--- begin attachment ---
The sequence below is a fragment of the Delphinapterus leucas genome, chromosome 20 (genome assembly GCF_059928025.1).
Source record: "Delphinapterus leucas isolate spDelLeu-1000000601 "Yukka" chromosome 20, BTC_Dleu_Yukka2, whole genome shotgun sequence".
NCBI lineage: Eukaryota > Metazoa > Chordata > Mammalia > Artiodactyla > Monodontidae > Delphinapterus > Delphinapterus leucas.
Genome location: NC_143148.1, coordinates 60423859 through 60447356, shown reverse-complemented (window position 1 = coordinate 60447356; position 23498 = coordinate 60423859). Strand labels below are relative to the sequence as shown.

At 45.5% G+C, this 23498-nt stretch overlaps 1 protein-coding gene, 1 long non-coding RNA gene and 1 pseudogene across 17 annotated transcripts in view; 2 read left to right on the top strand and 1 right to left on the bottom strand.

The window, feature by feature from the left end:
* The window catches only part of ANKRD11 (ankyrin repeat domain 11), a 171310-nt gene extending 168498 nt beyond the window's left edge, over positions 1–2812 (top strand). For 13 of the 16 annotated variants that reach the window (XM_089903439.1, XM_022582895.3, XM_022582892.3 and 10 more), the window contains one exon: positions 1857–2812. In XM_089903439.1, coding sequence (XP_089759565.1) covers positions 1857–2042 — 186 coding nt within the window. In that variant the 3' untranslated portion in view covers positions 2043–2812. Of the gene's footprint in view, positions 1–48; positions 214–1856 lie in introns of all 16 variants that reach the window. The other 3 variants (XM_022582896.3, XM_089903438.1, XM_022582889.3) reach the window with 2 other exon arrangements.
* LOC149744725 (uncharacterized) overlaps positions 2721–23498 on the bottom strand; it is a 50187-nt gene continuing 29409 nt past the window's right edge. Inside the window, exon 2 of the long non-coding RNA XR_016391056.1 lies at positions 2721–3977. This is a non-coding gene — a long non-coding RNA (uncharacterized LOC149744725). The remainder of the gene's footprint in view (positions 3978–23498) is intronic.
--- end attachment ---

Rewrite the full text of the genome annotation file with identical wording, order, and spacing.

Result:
The sequence below is a fragment of the Delphinapterus leucas genome, chromosome 20 (genome assembly GCF_059928025.1).
Source record: "Delphinapterus leucas isolate spDelLeu-1000000601 "Yukka" chromosome 20, BTC_Dleu_Yukka2, whole genome shotgun sequence".
NCBI lineage: Eukaryota > Metazoa > Chordata > Mammalia > Artiodactyla > Monodontidae > Delphinapterus > Delphinapterus leucas.
Genome location: NC_143148.1, coordinates 60423859 through 60447356, shown reverse-complemented (window position 1 = coordinate 60447356; position 23498 = coordinate 60423859). Strand labels below are relative to the sequence as shown.

At 45.5% G+C, this 23498-nt stretch overlaps 1 protein-coding gene, 1 long non-coding RNA gene and 1 pseudogene across 17 annotated transcripts in view; 2 read left to right on the top strand and 1 right to left on the bottom strand.

The window, feature by feature from the left end:
* The window catches only part of ANKRD11 (ankyrin repeat domain 11), a 171310-nt gene extending 168498 nt beyond the window's left edge, over positions 1–2812 (top strand). For 13 of the 16 annotated variants that reach the window (XM_089903439.1, XM_022582895.3, XM_022582892.3 and 10 more), the window contains one exon: positions 1857–2812. In XM_089903439.1, coding sequence (XP_089759565.1) covers positions 1857–2042 — 186 coding nt within the window. In that variant the 3' untranslated portion in view covers positions 2043–2812. Of the gene's footprint in view, positions 1–48; positions 214–1856 lie in introns of all 16 variants that reach the window. The other 3 variants (XM_022582896.3, XM_089903438.1, XM_022582889.3) reach the window with 2 other exon arrangements.
* LOC149744725 (uncharacterized) overlaps positions 2721–23498 on the bottom strand; it is a 50187-nt gene continuing 29409 nt past the window's right edge. Inside the window, exon 2 of the long non-coding RNA XR_016391056.1 lies at positions 2721–3977. This is a non-coding gene — a long non-coding RNA (uncharacterized LOC149744725). The remainder of the gene's footprint in view (positions 3978–23498) is intronic.